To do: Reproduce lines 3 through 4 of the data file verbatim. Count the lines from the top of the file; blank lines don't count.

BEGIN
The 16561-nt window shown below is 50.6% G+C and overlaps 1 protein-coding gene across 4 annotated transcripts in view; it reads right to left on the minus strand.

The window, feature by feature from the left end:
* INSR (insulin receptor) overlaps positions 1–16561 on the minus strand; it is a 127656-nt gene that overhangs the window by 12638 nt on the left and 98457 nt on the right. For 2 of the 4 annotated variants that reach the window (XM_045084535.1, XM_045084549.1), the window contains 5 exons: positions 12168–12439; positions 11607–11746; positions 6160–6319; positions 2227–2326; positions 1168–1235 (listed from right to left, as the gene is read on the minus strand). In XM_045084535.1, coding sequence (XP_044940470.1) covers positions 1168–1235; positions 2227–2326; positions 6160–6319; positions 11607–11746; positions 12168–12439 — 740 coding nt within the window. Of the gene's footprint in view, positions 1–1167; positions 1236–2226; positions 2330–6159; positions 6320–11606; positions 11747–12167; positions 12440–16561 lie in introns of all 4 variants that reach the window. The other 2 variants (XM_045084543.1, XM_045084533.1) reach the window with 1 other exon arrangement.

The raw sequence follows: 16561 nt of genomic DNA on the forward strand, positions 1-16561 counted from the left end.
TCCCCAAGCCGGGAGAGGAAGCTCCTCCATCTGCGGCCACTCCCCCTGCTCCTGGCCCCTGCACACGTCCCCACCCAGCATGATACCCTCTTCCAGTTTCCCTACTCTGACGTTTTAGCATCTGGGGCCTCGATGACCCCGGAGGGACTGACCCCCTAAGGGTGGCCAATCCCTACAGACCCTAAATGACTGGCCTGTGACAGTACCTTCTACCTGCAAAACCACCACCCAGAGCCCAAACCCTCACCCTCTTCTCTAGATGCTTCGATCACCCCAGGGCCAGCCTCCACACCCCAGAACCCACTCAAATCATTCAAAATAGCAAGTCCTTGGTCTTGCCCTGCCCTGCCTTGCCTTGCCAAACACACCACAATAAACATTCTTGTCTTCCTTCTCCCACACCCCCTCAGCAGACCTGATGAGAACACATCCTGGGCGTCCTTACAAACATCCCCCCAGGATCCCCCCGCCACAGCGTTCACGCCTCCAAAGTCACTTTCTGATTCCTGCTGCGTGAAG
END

* INSR (insulin receptor) overlaps positions 1–16561 on the minus strand; it is a 127656-nt gene that overhangs the window by 12638 nt on the left and 98457 nt on the right. For 2 of the 4 annotated variants that reach the window (XM_045084535.1, XM_045084549.1), the window contains 5 exons: positions 12168–12439; positions 11607–11746; positions 6160–6319; positions 2227–2326; positions 1168–1235 (listed from right to left, as the gene is read on the minus strand). In XM_045084535.1, coding sequence (XP_044940470.1) covers positions 1168–1235; positions 2227–2326; positions 6160–6319; positions 11607–11746; positions 12168–12439 — 740 coding nt within the window. Of the gene's footprint in view, positions 1–1167; positions 1236–2226; positions 2330–6159; positions 6320–11606; positions 11747–12167; positions 12440–16561 lie in introns of all 4 variants that reach the window. The other 2 variants (XM_045084543.1, XM_045084533.1) reach the window with 1 other exon arrangement.

The raw sequence follows: 16561 nt of genomic DNA on the forward strand, positions 1-16561 counted from the left end.